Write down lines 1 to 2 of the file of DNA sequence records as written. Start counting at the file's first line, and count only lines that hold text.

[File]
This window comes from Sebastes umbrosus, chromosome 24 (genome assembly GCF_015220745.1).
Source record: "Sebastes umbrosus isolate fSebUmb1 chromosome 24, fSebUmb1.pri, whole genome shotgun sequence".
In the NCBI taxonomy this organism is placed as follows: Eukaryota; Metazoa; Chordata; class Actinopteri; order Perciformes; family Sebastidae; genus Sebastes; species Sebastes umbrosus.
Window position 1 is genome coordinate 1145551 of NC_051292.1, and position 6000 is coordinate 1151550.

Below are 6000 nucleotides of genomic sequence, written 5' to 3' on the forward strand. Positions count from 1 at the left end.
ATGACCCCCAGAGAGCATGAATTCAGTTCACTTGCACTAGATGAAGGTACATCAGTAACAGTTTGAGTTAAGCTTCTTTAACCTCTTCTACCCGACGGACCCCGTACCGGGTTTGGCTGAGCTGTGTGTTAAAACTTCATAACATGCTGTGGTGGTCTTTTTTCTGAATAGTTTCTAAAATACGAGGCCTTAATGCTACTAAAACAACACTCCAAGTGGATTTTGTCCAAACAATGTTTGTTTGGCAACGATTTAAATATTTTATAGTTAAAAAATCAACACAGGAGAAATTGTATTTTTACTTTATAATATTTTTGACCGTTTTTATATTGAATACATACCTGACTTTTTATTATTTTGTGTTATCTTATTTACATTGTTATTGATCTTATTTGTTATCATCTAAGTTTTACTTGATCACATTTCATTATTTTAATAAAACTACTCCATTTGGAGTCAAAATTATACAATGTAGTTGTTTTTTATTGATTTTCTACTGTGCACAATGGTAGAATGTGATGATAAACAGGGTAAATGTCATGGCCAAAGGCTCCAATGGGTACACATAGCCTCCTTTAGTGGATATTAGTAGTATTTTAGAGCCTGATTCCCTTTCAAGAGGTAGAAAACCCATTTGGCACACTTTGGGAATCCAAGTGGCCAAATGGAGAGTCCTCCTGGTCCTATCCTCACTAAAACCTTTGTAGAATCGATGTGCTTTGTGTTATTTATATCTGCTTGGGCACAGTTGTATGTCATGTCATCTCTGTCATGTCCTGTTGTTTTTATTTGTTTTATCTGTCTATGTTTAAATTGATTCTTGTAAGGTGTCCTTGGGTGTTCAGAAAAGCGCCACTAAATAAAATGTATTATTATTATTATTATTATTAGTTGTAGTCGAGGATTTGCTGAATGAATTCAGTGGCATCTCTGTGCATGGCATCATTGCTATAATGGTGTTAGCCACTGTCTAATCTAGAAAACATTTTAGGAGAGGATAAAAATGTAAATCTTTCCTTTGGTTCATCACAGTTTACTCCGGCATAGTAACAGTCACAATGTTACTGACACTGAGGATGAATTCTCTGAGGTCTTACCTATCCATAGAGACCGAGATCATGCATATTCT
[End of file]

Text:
This window comes from Sebastes umbrosus, chromosome 24 (genome assembly GCF_015220745.1).
Source record: "Sebastes umbrosus isolate fSebUmb1 chromosome 24, fSebUmb1.pri, whole genome shotgun sequence".